Phil Dixon Jr., an indigent defense educator, specializes in evidence, criminal procedure, and constitutionality for juveniles. When I spoke to him for a class assignment, he discussed his advocacy work for people who can't afford regular lawyers and shared anecdotes of his experiences with disproportionate minority contact.

As an indigent defense educator, he teaches lawyers who represent defendants who can't afford a higher quality lawyer; these defendants are often of color. He talked about how he believes these defendants deserve the same rights as someone who doesn't have the money to afford a more prestigious lawyer. "In theory, that person is entitled to the same level of representation," he said, and I agreed.

He trains these lawyers to see working with these defendants as a privilege and to do a great job despite the fact that they're paid less, especially now that the $75 an hour these lawyers were paid has lowered to $55 over time, and therefore typically causes lesser quality work.

Dixon often feels frustrated toward cases in which a judge's implicit bias hurts an individual who comes from a less privileged home. He's seen cases where two children will commit similar crimes, but the one who is dressed nicer, knows the right things to say, and uses manners gets an entirely different disposition — the juvenile word for sentence — than one who comes from an unsupportive, poor home with no way of transportation.

A study in 2013 showed that federal prosecutors are more likely to charge black people than white people, even if they have similar situations and even if the white person committed a crime carrying a higher minimum sentence.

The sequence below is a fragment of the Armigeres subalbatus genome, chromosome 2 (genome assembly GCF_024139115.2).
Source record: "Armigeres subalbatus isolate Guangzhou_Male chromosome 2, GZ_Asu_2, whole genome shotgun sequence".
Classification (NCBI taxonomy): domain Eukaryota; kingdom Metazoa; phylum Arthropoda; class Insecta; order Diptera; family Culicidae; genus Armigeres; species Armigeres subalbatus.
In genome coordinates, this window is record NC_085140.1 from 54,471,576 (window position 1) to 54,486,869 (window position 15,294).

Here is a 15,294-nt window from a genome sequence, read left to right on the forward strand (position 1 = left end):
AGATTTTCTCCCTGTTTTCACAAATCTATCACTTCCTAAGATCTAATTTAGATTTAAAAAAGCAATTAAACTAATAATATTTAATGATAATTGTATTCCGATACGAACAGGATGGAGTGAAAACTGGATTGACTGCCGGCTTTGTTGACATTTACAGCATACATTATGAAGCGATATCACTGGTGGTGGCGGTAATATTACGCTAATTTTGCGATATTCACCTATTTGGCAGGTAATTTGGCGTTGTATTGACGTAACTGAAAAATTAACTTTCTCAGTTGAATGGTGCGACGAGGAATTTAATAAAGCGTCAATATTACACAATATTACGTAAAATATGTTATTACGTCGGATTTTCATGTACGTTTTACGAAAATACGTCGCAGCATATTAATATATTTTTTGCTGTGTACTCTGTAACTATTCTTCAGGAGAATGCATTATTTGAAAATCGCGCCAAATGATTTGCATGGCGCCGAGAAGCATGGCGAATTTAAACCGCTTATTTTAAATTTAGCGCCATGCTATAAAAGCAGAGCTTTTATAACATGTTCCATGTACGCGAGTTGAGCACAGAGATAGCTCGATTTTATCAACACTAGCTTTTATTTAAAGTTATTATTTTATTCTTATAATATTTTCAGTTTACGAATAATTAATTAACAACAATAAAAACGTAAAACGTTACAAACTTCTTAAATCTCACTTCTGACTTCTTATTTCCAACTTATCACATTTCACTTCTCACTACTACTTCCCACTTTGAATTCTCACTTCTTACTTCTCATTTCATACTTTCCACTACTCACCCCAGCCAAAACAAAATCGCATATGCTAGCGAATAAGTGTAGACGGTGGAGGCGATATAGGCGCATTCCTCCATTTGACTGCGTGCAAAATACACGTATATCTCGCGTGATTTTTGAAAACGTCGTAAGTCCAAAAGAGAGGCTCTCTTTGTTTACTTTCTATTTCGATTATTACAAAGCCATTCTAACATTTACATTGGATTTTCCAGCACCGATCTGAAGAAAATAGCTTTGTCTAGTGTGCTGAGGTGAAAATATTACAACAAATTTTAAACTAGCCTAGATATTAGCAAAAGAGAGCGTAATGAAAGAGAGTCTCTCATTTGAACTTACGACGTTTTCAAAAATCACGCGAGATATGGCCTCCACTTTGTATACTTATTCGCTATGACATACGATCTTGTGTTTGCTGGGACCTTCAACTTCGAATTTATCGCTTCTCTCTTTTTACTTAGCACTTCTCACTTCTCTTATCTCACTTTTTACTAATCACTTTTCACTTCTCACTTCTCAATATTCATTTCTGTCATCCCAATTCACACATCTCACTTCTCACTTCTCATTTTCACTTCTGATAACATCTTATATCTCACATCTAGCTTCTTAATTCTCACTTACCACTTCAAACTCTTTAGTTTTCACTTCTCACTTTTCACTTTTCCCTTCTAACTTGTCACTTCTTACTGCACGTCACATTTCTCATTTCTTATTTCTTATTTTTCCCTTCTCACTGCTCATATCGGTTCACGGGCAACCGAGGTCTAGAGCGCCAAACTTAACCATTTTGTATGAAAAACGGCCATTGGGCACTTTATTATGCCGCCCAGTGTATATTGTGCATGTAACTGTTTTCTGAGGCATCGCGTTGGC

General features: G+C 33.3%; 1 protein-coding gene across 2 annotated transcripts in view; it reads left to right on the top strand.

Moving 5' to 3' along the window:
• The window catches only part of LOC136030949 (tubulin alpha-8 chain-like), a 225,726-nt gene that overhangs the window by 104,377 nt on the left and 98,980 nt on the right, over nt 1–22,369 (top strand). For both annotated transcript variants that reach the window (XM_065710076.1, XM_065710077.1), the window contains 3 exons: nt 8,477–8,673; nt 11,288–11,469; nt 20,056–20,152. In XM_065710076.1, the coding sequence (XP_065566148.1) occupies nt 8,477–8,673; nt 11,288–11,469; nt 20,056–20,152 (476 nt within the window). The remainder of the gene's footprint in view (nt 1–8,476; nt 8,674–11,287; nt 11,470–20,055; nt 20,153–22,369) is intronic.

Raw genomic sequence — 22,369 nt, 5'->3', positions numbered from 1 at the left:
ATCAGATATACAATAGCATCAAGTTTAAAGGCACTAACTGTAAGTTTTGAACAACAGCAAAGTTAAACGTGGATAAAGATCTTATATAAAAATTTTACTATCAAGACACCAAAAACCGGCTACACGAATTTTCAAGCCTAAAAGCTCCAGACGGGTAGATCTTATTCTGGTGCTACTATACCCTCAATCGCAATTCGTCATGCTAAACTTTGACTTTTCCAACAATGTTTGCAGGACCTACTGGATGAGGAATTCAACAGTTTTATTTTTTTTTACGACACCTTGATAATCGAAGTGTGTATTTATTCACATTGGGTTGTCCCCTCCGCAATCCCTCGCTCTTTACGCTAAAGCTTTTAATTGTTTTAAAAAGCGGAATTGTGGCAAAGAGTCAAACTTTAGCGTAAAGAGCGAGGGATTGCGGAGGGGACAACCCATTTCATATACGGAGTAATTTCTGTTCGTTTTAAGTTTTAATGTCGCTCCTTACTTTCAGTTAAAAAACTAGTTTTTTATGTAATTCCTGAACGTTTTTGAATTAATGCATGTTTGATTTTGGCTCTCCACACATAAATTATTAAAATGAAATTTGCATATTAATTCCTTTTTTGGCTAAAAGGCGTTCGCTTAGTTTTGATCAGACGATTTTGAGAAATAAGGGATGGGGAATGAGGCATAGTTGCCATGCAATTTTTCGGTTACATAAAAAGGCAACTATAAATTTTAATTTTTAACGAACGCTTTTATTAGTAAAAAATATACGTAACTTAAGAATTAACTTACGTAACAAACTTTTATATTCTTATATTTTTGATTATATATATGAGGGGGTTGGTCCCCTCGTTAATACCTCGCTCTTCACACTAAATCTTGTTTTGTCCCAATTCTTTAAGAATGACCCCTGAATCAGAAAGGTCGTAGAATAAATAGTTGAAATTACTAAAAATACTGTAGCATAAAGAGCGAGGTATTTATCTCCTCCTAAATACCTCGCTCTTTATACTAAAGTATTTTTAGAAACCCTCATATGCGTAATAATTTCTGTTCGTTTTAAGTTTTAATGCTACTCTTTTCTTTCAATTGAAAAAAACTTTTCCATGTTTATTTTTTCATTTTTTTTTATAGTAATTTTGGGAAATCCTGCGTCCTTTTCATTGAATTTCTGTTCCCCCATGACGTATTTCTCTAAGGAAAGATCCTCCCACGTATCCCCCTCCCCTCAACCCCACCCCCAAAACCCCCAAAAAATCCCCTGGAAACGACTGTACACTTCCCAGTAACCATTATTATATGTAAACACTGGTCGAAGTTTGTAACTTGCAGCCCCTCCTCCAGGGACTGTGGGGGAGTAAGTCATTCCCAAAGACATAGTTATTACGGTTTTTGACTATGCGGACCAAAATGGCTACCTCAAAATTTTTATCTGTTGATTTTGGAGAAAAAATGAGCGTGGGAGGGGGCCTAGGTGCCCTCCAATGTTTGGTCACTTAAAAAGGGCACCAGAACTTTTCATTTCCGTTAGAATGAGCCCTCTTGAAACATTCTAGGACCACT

Dixon believes that many judges strive to treat all people fairly, but can make snap decisions or racist assumptions even when they don't realize that their thought comes from bias.

He's also seen cases in which the deck is stacked against someone because a judge will find a child responsible solely because he or she believes the child needs services for being at the courthouse in the first place; the judge may believe that giving children services for being in the courtroom is his or her responsibility.

Dixon also feels frustrated with the arbitrariness of certain factors. For example, he explained that some judges have heard so many sob stories that they become immune. Some lawyers may not research what's best for everyone in the family as well as they should. Luck of the draw with lawyers and judges is also a factor. Some judges have nuanced and narrow ways of seeing the world, depending on where they came from and their previous career work.

In many ways, the justice system needs work and is far from perfect, and it's easy to feel like there's little we can do to change it. However, addressing our own instances of implicit bias — our unconscious attitudes or stereotypes about a person of a certain demographic, that have real-world implications — by taking this quiz, by being intentional in our words and reflective of our opinions, and by educating ourselves through resources such as these — we are making a crucial difference.